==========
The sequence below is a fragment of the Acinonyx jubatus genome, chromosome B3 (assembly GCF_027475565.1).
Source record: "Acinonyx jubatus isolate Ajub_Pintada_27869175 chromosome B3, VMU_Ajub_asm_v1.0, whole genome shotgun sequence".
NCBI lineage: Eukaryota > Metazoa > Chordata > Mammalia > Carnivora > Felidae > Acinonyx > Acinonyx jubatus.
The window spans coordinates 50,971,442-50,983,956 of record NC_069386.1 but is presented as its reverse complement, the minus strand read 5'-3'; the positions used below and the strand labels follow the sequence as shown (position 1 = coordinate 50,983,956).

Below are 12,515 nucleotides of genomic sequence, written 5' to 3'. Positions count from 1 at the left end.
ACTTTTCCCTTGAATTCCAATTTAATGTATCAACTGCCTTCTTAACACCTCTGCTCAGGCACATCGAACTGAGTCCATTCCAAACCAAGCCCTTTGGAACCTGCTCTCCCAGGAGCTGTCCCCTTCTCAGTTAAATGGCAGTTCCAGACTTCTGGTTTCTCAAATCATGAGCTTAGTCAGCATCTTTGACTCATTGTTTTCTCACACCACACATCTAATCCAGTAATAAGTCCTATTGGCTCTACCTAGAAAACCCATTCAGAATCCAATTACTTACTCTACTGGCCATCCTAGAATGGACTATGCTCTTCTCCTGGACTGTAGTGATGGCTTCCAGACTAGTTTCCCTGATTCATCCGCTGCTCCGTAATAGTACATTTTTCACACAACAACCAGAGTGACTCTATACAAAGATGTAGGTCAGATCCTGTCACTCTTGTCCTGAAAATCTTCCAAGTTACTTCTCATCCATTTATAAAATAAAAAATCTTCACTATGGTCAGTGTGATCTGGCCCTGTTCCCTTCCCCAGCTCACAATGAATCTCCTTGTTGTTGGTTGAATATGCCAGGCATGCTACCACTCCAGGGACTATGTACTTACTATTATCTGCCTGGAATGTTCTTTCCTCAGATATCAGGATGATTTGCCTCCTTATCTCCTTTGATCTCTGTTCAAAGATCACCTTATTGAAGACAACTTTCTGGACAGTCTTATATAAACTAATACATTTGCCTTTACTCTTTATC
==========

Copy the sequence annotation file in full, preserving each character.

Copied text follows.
The sequence below is a fragment of the Acinonyx jubatus genome, chromosome B3 (assembly GCF_027475565.1).
Source record: "Acinonyx jubatus isolate Ajub_Pintada_27869175 chromosome B3, VMU_Ajub_asm_v1.0, whole genome shotgun sequence".
NCBI lineage: Eukaryota > Metazoa > Chordata > Mammalia > Carnivora > Felidae > Acinonyx > Acinonyx jubatus.
The window spans coordinates 50,971,442-50,983,956 of record NC_069386.1 but is presented as its reverse complement, the minus strand read 5'-3'; the positions used below and the strand labels follow the sequence as shown (position 1 = coordinate 50,983,956).

Below are 12,515 nucleotides of genomic sequence, written 5' to 3'. Positions count from 1 at the left end.
ACTTTTCCCTTGAATTCCAATTTAATGTATCAACTGCCTTCTTAACACCTCTGCTCAGGCACATCGAACTGAGTCCATTCCAAACCAAGCCCTTTGGAACCTGCTCTCCCAGGAGCTGTCCCCTTCTCAGTTAAATGGCAGTTCCAGACTTCTGGTTTCTCAAATCATGAGCTTAGTCAGCATCTTTGACTCATTGTTTTCTCACACCACACATCTAATCCAGTAATAAGTCCTATTGGCTCTACCTAGAAAACCCATTCAGAATCCAATTACTTACTCTACTGGCCATCCTAGAATGGACTATGCTCTTCTCCTGGACTGTAGTGATGGCTTCCAGACTAGTTTCCCTGATTCATCCGCTGCTCCGTAATAGTACATTTTTCACACAACAACCAGAGTGACTCTATACAAAGATGTAGGTCAGATCCTGTCACTCTTGTCCTGAAAATCTTCCAAGTTACTTCTCATCCATTTATAAAATAAAAAATCTTCACTATGGTCAGTGTGATCTGGCCCTGTTCCCTTCCCCAGCTCACAATGAATCTCCTTGTTGTTGGTTGAATATGCCAGGCATGCTACCACTCCAGGGACTATGTACTTACTATTATCTGCCTGGAATGTTCTTTCCTCAGATATCAGGATGATTTGCCTCCTTATCTCCTTTGATCTCTGTTCAAAGATCACCTTATTGAAGACAACTTTCTGGACAGTCTTATATAAACTAATACATTTGCCTTTACTCTTTATC